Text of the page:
Re: Affero General Public License
"Benj. Mako Hill" <email@example.com> writes:
> <quote who="Jeremy Hankins" date="Wed, Feb 08, 2006 at 11:35:55AM -0500">
>> Isn't this exactly what the Affero bit and GPLv3(7d) do? They also
>> "bring copyright into the interactions between [ASP software] and
>> [...] users".
> No. They provide a narrowly defined restriction on modification --
> something uncontroversially within the exclusive rights of copyright
> holders today. The fact that it's being done to preserve freedom is no
> different than earlier copyleft. Both merely piggyback on what we
> already have.
Others have already made the point that the AGPL is not a narrowly
defined restriction -- that it's actually quite significant and
ill-defined under certain circumstances.
But the question of whether this is a use restriction or a modification
restriction is an interesting one. I believe that it is an attempt to
accomplish a restriction on use via a restriction on modification. The
intent behind both the AGPL and GPLv3(7d) is fairly easy to summarize:
don't offer this software as a service to others unless you also offer
the source. Unfortunately, offering the software as a service to others
is neither copying nor modification. So any attempt to put this
restriction naturally into a license will be a use restriction (or
possibly a public performance restriction).
One thing that has come up multiple times on d-l is that when license
writers move away from describing what they want done and instead start
dictating the method for doing something complications start springing
up like weeds. Invariably only a very little bit of thought is
needed to come up with loopholes or collateral damage -- and usually
That is what the AGPL does, and what GPLv3(7d) seems to encourage others
to do. It's something that might conceivably be possible, but Very
Hard. That's why I very much doubt that it is possible to implement
this restriction as a restriction on modification without a lot of
unintended consequences. If it's to be done at all, I think it best to
simply go ahead and make it a use restriction (or possibly public
performance); the end result will be much cleaner and simpler.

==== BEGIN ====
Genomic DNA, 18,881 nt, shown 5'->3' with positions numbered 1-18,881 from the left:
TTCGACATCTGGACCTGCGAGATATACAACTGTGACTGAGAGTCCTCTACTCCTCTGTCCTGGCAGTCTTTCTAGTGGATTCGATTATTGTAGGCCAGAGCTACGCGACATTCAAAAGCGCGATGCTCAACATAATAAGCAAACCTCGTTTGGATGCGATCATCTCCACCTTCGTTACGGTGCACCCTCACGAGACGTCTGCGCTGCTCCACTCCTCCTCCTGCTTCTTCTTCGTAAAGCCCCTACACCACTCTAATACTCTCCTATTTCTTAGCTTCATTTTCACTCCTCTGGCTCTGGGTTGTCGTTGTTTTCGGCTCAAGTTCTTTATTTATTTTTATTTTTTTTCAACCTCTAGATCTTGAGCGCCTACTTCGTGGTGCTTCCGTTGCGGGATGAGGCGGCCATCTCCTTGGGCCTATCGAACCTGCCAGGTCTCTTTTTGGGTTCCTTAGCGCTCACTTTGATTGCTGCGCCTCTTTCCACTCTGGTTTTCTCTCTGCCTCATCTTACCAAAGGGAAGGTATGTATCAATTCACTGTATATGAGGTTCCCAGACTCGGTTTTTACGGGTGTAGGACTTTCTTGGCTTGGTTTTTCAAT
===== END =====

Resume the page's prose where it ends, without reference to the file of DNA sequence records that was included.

I'm not recommending that by any means. Your point about pushing the
edges of copyright is important. But if the choice is between
(relatively) simple, clean and clear wording on use, or messy wording
with lots of corner cases and unintended consequences on modification,
I'll vote for the former.
>> I have serious doubts that it can be done in a way that is both weak
>> enough to pass DFSG muster and avoid practical problems, and strong
>> enough to satisfy those who are concerned about this loophole.
> Clearly, the first half is up to us. Some people arguing against this
> license seem to think that *any* attempts puts us on the wrong side of
> the spirit of the DFSG.
I think many people (including myself) think that any attempt will *in
fact* put the license on the wrong side of the DFSG. I'd be happy to be
proven wrong. When this issue came up on d-l in the past (about the
AGPL and the APSL) I spent some time trying to think about how it might
be done. At this point I'm fairly certain that it can't be done as a
restriction on modification.
>> In the end, I think that those who are concerned about the ASP
>> loophole are missing something fundamental about how the free
>> software community works. They fail to appreciate how much it is
>> dependant on the good will and respect with which we treat each
>> other, and the social pressures we are able to bring to bear on
>> offenders against the communities values. Without that dynamic,
>> free software would not work. With it, I don't believe that the ASP
>> loophole is a problem.
> If that were the case, we shouldn't need copyleft either IMHO.
I don't think that we do need it today in the same way we needed it a
couple of decades ago. But that's another issue, and I'd be happy
to talk about it off list if you want.
 This, incidently, is the beauty of the "preferred form for
modification" definition of source. It gets around all the messy
details of what is and is not source code and addresses the central
issue itself: being able to modify the work.
Jeremy Hankins <firstname.lastname@example.org>
PGP fingerprint: 748F 4D16 538E 75D6 8333 9E10 D212 B5ED 37D0 0A03